Mobilizations across the country are demanding that Washington answer to the 99% instead of to the 1%. But on Wednesday, the Republican-controlled House of Representatives is poised to do the opposite: pass three Wall Street-driven trade deals written by the 1% for the benefit of the 1%, which will further impoverish and disempower the 99%, in the U.S. and abroad.
We now have an opportunity to give the values and interests of the 99% a higher profile in the Washington debate over Wall Street-driven trade policy, because we have mobilizations around the country of people trying to put forward the agenda of the 99%.
In particular, we have two separate but overlapping mobilizations in Washington which are raising the demands of the 99% and drawing public attention. One of these mobilizations, #october2011, has been organizing for months and has an explicit focus on reforming U.S. foreign policy as well as domestic economic reform. The other, #occupydc, arose in solidarity with #occupywallstreet. But, in my experience of the last few days, the #occupydc folks have no problem raising demands related to U.S. foreign policy, as when they chanted: "How to end this deficit? End the wars and tax the rich."
In addition, organized labor is already mobilized against the trade deals, which would likely have the effect of increasing unemployment in the U.S. still further by increasing the trade deficit.
Labor is particularly mobilized against the Colombia deal, which is kind of a poster child for everything that is wrong with our Wall Street-driven trade policy, because Colombia is the world record holder for killing trade unionists, and the Colombia deal would ratify that. [A recent study by Human Rights Watch reported "virtually no progress" in addressing the killings.]
Many Americans don't know that organized labor is mobilized, because when organized labor mobilizes itself around its own demands it tends to get largely shut out of the corporate media.
But notice that when organized labor marched on Wall Street in solidarity with #occupywallstreet, mainstream media not only took note, but reported sympathetically, to the benefit of both organized labor and #occupywallstreet.
This is the community of interests and cooperation that gave the Seattle mobilization against the World Trade Organization in 1999 its world-historical, explosive power. There were some 50,000 protesters in the street in Seattle; some 40,000 were put there by organized labor. The self-organized creativity of the 10,000 was key to making the mobilization sexy for the media - "Turtles love Teamsters!" - and helped attract world attention. But it was organized labor who supplied 80% of the ground troops.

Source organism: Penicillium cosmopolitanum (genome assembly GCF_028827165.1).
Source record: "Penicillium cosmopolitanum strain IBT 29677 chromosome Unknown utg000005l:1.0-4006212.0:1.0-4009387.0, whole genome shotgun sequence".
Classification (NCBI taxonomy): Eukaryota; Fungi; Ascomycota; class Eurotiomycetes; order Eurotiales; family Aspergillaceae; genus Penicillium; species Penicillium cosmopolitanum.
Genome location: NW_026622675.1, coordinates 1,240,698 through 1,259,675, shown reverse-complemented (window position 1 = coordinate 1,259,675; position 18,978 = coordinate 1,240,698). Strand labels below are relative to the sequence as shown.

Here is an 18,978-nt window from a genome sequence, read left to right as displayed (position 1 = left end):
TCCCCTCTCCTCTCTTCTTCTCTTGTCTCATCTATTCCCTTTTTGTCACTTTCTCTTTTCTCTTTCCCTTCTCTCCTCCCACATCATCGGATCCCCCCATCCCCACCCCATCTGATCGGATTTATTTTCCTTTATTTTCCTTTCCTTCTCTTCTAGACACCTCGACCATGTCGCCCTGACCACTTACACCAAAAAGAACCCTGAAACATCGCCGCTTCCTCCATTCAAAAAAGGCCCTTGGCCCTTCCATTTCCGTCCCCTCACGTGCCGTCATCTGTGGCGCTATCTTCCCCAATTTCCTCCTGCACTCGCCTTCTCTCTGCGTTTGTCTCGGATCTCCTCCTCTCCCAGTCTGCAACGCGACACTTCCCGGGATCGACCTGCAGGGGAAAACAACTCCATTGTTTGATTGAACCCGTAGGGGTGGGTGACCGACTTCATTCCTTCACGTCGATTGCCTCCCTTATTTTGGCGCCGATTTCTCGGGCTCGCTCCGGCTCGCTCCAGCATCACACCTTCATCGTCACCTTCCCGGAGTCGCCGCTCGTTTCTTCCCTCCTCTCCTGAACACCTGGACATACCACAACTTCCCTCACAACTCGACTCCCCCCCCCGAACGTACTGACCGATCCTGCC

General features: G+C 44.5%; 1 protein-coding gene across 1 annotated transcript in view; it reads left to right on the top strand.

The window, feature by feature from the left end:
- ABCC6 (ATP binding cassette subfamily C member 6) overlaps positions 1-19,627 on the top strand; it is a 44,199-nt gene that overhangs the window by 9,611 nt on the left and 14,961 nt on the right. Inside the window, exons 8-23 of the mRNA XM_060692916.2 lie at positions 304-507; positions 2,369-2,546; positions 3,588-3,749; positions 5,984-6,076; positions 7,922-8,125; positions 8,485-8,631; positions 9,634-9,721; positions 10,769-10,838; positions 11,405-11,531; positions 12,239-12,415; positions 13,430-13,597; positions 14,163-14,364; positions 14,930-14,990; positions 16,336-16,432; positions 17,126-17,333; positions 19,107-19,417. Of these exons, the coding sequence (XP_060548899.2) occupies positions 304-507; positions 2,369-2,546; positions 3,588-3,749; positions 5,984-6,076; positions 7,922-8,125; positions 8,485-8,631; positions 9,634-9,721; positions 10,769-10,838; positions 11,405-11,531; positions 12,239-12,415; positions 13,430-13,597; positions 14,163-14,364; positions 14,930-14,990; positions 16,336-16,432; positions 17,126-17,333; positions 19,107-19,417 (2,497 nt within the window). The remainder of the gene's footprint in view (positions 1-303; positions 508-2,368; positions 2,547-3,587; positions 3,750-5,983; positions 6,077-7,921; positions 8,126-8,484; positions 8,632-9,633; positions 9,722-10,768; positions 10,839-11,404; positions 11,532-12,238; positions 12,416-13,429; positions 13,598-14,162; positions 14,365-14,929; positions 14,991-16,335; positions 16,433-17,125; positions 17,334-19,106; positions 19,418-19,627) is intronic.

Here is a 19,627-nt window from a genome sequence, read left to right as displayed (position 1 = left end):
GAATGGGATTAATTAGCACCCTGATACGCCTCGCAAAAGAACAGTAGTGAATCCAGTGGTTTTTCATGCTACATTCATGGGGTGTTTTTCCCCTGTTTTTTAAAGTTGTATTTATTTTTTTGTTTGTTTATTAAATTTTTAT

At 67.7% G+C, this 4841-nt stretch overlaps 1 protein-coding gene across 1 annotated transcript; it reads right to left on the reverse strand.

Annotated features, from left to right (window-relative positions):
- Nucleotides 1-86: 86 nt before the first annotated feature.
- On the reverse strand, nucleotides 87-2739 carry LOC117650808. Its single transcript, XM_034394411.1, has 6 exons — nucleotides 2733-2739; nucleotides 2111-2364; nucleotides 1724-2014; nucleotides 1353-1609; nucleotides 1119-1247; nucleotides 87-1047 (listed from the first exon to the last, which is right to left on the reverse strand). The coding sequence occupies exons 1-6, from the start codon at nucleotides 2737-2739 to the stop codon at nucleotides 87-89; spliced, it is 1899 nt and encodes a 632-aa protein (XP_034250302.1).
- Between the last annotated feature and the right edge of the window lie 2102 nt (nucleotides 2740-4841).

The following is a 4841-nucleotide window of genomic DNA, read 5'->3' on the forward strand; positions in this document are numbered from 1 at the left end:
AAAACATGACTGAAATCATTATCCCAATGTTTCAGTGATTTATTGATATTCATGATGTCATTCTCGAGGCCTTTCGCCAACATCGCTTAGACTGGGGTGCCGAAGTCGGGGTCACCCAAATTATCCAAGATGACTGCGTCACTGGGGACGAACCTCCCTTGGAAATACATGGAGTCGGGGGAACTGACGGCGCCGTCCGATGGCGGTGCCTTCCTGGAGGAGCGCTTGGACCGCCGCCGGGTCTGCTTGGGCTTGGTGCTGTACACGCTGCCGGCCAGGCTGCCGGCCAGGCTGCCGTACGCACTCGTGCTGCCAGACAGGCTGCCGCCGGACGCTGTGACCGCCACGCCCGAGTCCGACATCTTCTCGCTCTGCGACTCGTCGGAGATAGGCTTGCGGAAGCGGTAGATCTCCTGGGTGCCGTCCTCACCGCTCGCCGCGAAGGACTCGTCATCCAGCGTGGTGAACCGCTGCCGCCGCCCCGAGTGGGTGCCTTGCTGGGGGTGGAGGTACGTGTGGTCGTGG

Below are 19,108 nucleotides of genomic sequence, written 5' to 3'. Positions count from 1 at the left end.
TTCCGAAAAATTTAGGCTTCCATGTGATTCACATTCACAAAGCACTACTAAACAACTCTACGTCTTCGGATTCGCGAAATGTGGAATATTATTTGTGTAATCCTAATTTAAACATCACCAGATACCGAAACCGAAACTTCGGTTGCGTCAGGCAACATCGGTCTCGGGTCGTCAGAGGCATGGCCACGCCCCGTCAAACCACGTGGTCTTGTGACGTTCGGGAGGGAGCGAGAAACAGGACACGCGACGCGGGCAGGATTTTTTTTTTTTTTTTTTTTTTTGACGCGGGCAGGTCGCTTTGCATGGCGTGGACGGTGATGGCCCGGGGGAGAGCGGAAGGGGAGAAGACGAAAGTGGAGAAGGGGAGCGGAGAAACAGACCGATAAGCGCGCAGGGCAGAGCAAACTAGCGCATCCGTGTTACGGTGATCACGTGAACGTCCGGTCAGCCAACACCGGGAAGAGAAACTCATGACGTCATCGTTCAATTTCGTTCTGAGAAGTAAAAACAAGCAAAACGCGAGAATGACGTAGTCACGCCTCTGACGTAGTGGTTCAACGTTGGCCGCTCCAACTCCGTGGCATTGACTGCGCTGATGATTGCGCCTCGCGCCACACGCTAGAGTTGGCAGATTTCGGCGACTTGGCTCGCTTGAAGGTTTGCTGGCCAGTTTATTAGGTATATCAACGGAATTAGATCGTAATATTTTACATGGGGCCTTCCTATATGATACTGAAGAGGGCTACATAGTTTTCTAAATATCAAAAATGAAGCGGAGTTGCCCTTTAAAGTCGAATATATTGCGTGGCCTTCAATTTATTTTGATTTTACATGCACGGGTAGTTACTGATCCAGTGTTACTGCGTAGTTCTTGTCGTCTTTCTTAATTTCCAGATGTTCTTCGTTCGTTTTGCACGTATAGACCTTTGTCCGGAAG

If the #occupy movement is going to grow, be sustained, and have an impact on government policy, it's going to want to sustain a cooperative relationship with organized labor.
It's worth keeping in mind, in this regard, that the mobilization in Madison was a story of organized labor - street protest cooperation. It's also worth keeping in mind that the intervention of organized labor in Egypt was critical to the downfall of Mubarak.
Such #occupy-organized labor cooperation isn't going to be a trivial or painless task, by any means. You have two very different models of organizing, two very different ways of framing demands, two very different ways of relating to the political system. There is bound to be anxiety on both sides.
However, the story so far of organized labor - #occupy cooperation since the emergence of #occupywallstreet has been quite good overall. And because this is so important, we have to keep at it, even if it is a pain. Even if some efforts fail, we have to try again.
And now we have another opportunity to try. Let's see what we can do to raise some #occupy noise against Wall Street's trade deals.
Robert Naiman is Policy Director at Just Foreign Policy.